Bone conduction is something you might be interested in if you enjoy having cutting-edge audio equipment, but it differs from air conduction in several ways. The most frequent kind of hearing, in which sound waves enter our ears and travel to the eardrum and beyond, is air conduction hearing. Contrarily, bone conduction hearing relies on your skull’s bones to transmit vibrations to your inner ear.
But in all honesty, anyone who always has to be aware of their surroundings may benefit from them, whether they be a parent who stays at home or a biker who needs to hear the traffic around them.
But because this technology differs significantly from the one used in typical speakers and headphones, not everyone will find it appealing. In this guide, we’ll discuss how bone and air conduction function and their advantages and disadvantages.
What Is Bone Conduction?
When we talk, we hear ourselves through air conduction. However, we can also hear them through bone conduction. The vibrations produced by our voice cords are sent directly into the inner ear via the skull. The inner ear is unconcerned with how the vibrations arrived. It turns them into electrical impulses, which it sends to the brain, which decodes into sound.
This is why when we talk, we perceive our voices differently. When we listen to our voices on recordings, we only hear the air-conducted section, which is unusual.
Ludwig van Beethoven, the famed nearly-deaf composer, discovered bone conduction. He discovered that if he attached a rod to his piano and nibbled on it while playing, he could hear it.
The rod would vibrate, and the vibrations would be transmitted to his inner ear via his teeth and then to his skull. It may not seem like the most pleasant experience, but it accomplishes the job. Fortunately, modern bone conduction is more sophisticated.
We now distinguish between two types of bone conduction devices: bone conduction headphones and bone-anchored hearing systems (BAHA).
What Is Air Conduction?
The human ear is divided into three sections:
Outer Ear: The pinna (ear shell), the external auditory canal (ear canal), and tympanic membrane comprise the outer ear (eardrum). The outer ear’s role is to direct sound waves into the ear canal. These sound waves vibrate the eardrum, much like a dynamic driver’s diaphragm.
Middle Ear: The ossicles and the Eustachian tube make up the middle ear. The ossicles are three bones that vibrate with the eardrum and transmit enhanced vibrations to the inner ear. The Eustachian tube aids in maintaining proper middle ear pressure.
Inner Ear: The cochlea, vestibule, and semicircular canals comprise the inner ear. The vestibule and semicircular canals’ primary role is balance, so we’ll ignore them for the time being.
There are three fluid-filled channels in the cochlea. When these canals respond to the vibrations of the ossicles, they start hair cells in action. When these hair cells move, neurotransmitters convey electrical signals to the brain, which interprets them as sound.
To put it simply, airwaves reach our inner ear and vibrate the eardrum, which transmits the vibrations to the inner ear. The inner ear translates these vibrations into electrical impulses, which our brains subsequently decode as sound.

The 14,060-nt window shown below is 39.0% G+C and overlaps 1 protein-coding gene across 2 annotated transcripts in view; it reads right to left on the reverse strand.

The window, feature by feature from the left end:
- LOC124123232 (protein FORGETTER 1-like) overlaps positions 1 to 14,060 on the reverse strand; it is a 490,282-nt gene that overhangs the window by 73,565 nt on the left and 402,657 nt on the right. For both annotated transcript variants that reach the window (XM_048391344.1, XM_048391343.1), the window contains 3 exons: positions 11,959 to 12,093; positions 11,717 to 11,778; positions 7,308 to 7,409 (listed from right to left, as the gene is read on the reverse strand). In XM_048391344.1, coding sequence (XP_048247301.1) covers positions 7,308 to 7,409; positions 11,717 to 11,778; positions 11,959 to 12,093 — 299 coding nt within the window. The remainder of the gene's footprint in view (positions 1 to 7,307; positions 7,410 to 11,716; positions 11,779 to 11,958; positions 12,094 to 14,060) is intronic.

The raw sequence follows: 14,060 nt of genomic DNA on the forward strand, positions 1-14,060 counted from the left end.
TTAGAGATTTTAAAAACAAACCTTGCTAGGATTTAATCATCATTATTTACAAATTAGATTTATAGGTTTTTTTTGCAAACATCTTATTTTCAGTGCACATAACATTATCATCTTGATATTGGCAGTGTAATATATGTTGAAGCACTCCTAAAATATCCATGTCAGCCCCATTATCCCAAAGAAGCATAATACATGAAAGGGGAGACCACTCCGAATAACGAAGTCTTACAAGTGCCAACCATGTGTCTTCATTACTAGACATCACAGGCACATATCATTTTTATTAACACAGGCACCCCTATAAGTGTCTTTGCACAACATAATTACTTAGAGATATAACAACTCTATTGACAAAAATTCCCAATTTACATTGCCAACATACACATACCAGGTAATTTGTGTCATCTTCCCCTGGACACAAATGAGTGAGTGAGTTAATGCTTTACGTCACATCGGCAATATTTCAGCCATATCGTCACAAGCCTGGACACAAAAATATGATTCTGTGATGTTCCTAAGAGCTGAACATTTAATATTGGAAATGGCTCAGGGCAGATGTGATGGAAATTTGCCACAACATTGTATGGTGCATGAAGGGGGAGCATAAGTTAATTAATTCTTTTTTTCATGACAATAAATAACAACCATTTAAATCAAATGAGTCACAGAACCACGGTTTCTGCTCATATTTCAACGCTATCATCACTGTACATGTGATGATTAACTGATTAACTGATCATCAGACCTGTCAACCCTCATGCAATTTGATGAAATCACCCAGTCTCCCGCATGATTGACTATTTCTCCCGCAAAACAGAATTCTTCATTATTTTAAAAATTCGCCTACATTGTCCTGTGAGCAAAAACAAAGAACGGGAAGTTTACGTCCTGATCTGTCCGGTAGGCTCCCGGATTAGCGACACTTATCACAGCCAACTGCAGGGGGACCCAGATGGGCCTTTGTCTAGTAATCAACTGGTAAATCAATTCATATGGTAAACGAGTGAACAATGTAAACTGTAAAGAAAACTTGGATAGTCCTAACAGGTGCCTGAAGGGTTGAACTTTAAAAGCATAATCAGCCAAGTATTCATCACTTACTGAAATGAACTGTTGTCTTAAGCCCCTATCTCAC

Air conduction requires the proper functioning of all three regions of the ear.
Bone Conduction Vs Air Conduction
So, now that we understand how air conduction and bone conduction function, let’s see how they compare.
Keep in mind that this comparison is focused towards the typical customer, hence BAHA will not be included.
Fit and Comfort
You should never have an issue with bone conduction headphones not fitting properly. Bone conduction headphones sit on your cheekbones, as opposed to in-ear devices, which may not have proper ear tips, or over-ear models, which might cause ear perspiration or discomfort.
When it comes to headphones, the statement “you’ll forget you’re wearing them” is frequently used, however it may be taken fairly literally here. At least, not when they’re not playing. Keep in mind that these cheekpieces must vibrate against your cheekbones.
These vibrations should not be visible at modest volumes, but as the volume increases, the vibrations become more obvious and annoying. Naturally, the better the model, the less visible these flaws will be.
Bones serve many functions, but listening isn’t one of them. The ossicles are an exception, but even they could accomplish their function quite fine if they were constructed of a different substance. When you think about it, the ossicles have no involvement in bone conduction.
All of this is to indicate that, due to the inefficiency of bones for this purpose, bone conduction headphones cannot be expected to provide audio quality that is even somewhat equivalent to that of ordinary headphones.
Although some models provide greater audio quality than others, even the best of them fall short of the audio quality found in entry-level in-ear headphones. They may be used to listen to music, but they are most effective while listening to podcasts.
One of the primary advantages of wearing bone conduction headphones for sportsmen is the increased awareness of their surroundings.
However, they do suffer from substantial sound leaking and should be avoided in calm surroundings.
Which Is Better for You?
When determining which sound conduction is best for you, you should always begin with the following question: What will you use the headphones for?
Air conduction headphones are superior for listening to music and blocking the outside environment.
Open-back headphones can also provide audio quality without providing isolation. Bone conduction headphones are unrivaled when it comes to staying aware of your surroundings, but the audio quality is mediocre at best.
If you have conductive hearing loss, bone conduction headphones can help, but you should always contact a specialist for a more permanent solution.